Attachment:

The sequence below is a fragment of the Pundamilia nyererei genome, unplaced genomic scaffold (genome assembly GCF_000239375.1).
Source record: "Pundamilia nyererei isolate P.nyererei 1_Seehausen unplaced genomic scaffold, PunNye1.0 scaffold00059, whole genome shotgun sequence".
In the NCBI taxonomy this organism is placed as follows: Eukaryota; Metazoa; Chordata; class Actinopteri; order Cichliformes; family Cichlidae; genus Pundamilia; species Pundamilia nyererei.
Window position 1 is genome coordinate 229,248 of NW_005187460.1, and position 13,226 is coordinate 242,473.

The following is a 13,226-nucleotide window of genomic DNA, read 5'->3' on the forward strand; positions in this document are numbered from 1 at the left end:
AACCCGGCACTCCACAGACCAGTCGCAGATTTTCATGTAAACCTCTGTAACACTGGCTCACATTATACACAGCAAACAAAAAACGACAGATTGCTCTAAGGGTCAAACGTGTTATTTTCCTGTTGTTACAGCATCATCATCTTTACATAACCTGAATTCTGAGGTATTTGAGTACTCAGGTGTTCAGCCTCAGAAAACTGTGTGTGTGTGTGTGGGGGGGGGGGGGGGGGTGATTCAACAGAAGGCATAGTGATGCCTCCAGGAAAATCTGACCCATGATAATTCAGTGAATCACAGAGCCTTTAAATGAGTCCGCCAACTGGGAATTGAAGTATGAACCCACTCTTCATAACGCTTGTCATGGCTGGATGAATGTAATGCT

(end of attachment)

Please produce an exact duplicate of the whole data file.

The sequence below is a fragment of the Pundamilia nyererei genome, unplaced genomic scaffold (genome assembly GCF_000239375.1).
Source record: "Pundamilia nyererei isolate P.nyererei 1_Seehausen unplaced genomic scaffold, PunNye1.0 scaffold00059, whole genome shotgun sequence".
In the NCBI taxonomy this organism is placed as follows: Eukaryota; Metazoa; Chordata; class Actinopteri; order Cichliformes; family Cichlidae; genus Pundamilia; species Pundamilia nyererei.
Window position 1 is genome coordinate 229,248 of NW_005187460.1, and position 13,226 is coordinate 242,473.

The following is a 13,226-nucleotide window of genomic DNA, read 5'->3' on the forward strand; positions in this document are numbered from 1 at the left end:
AACCCGGCACTCCACAGACCAGTCGCAGATTTTCATGTAAACCTCTGTAACACTGGCTCACATTATACACAGCAAACAAAAAACGACAGATTGCTCTAAGGGTCAAACGTGTTATTTTCCTGTTGTTACAGCATCATCATCTTTACATAACCTGAATTCTGAGGTATTTGAGTACTCAGGTGTTCAGCCTCAGAAAACTGTGTGTGTGTGTGTGGGGGGGGGGGGGGGGGTGATTCAACAGAAGGCATAGTGATGCCTCCAGGAAAATCTGACCCATGATAATTCAGTGAATCACAGAGCCTTTAAATGAGTCCGCCAACTGGGAATTGAAGTATGAACCCACTCTTCATAACGCTTGTCATGGCTGGATGAATGTAATGCT